But it is Gustav who comes to Venice in order to recover and, instead, he sit and watches others recover from their dreary lives, as stuck on a personal ring of hell crafted for ill-tempered vacationers. This is misery worse than the shadow of Andrésen’s beauty, which doesn’t really move me one way or another. We wonder, maybe, why Gustav doesn’t leave. The conventional reading of the material gives away too easily — he is so corrupted by his passion, he stays in this dying town! But how many of us really leave our bad holiday trips once we’re in the car and realize that the week ahead will only bring another kind of unmitigated hell upon our lives? If we die on vacation, of all places, it isn’t very likely we would have survived anywhere else.

Visconti’s Venice is fittingly dark in its mundane nature — the bad tourist-stiffing gondoliers, the big simpering families who take over its dining halls, the gaudy period-piece flowers stuffed into every vase. It’s a horrid beach town, a parable announcing the end of the decadent modernity from which Mann wrote from. It is no coincidence that his novel’s publication date antecedes the beginning of the first world war by less than a year. On the page, it is as if Mann can see these people already in the trenches and at home, morning over the deaths of the millions that will collapse for no purpose and to no end. The opulence of Visconti’s version feels similarly tired, the dreariness, disease, bodies slumping dead and then kept hidden away to keep the tourists coming. It feels like nothing less than a premonition of the decade that followed.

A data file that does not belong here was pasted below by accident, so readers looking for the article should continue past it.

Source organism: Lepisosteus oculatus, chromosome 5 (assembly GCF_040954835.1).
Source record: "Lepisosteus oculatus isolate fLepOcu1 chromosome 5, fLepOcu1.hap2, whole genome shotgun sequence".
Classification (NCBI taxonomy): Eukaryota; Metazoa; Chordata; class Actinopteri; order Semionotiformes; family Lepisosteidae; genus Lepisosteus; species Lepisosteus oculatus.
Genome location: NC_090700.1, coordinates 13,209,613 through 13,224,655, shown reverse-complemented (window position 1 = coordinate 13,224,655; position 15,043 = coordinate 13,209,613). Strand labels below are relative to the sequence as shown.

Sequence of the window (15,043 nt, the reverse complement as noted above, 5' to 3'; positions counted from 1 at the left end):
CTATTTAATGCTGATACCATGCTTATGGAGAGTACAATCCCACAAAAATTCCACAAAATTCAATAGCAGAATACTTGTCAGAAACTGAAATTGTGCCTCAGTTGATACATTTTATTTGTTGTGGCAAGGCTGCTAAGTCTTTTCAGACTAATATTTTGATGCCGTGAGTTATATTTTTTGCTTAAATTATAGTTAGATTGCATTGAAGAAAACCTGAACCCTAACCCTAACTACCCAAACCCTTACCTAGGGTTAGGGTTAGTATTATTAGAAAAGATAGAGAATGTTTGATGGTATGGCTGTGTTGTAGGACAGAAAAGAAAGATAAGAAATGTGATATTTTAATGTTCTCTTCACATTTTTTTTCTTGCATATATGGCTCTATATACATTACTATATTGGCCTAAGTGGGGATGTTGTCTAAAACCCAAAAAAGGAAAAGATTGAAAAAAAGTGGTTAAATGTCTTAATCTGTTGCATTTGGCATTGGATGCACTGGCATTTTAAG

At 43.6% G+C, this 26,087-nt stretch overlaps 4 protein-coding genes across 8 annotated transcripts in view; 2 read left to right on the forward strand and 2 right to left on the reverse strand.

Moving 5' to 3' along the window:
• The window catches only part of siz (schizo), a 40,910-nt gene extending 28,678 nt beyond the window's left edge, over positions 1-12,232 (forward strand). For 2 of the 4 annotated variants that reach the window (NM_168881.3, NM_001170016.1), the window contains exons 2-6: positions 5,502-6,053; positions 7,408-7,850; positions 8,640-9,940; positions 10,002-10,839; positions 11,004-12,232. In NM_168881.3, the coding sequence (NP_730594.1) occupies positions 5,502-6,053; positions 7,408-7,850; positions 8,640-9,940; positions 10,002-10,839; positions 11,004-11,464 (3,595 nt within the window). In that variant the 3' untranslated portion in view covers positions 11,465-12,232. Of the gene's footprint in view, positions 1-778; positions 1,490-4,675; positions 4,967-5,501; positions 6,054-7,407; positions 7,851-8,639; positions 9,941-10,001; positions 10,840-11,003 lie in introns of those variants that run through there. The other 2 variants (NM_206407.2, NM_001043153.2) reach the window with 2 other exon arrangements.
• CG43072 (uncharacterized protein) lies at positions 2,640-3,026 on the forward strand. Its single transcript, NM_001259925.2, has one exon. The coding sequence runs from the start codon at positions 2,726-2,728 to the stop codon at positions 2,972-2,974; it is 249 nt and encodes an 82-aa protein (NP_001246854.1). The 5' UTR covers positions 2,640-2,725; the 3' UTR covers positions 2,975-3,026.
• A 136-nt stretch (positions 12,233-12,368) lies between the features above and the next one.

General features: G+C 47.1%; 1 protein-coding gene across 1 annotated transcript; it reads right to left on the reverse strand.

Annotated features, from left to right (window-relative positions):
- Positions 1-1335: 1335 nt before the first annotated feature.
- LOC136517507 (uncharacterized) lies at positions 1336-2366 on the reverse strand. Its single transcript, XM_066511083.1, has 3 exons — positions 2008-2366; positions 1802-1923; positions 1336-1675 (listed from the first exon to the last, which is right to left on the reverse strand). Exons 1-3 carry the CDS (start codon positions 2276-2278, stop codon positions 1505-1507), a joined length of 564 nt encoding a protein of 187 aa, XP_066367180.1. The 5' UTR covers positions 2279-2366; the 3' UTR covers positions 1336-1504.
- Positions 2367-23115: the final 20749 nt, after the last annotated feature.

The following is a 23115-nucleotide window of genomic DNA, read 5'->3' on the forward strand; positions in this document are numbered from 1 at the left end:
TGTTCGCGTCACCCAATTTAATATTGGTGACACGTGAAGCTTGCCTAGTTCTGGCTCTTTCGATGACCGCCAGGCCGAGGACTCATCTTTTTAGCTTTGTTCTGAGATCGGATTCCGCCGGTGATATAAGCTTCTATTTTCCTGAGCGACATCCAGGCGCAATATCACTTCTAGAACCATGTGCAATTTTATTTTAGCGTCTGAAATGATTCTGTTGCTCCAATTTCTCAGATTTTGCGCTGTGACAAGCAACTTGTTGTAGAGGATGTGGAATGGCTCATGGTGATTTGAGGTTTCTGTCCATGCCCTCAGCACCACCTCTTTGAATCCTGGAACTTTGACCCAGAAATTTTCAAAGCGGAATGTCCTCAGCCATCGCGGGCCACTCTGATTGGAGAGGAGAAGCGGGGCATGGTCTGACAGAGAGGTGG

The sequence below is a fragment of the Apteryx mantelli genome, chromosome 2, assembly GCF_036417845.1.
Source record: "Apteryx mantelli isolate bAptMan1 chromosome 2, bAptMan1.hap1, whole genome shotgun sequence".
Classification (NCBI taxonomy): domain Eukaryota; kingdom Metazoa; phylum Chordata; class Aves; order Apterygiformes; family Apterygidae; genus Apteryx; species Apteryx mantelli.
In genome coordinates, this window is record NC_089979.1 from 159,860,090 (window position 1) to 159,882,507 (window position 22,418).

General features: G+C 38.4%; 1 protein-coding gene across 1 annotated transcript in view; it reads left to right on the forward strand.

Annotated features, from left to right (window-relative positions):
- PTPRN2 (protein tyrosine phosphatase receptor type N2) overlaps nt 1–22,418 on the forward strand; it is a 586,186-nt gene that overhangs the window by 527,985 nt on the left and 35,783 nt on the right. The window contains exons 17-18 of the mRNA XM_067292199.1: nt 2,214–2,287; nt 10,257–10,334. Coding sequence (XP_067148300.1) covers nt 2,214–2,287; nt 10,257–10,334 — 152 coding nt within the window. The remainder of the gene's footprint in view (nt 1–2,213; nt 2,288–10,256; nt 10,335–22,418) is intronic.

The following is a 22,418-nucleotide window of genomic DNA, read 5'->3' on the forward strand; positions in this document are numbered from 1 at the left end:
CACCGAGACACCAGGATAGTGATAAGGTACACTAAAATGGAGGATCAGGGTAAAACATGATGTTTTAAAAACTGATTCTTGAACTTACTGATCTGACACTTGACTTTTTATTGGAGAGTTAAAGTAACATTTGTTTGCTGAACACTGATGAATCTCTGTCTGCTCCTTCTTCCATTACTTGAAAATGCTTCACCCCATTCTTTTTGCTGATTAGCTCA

Is there any other movie where queerness is both so central and yet so sad? There are those movies about undefined love, the relationships communicated and excommunicated in the smallest and most perfectly executed glances. Then there is the ordinary melancholy, the lurch of love and the pang of heartbreak. But in Death In Venice, there is only total foreclosure. It is an emotion which cannot be felt, a study of repression which clangs back decades. It is, and maybe, as the newly exuberant queer cinema tells us, we are so lucky, something which can only be felt in that lost century, drowned in a mist we can only find here.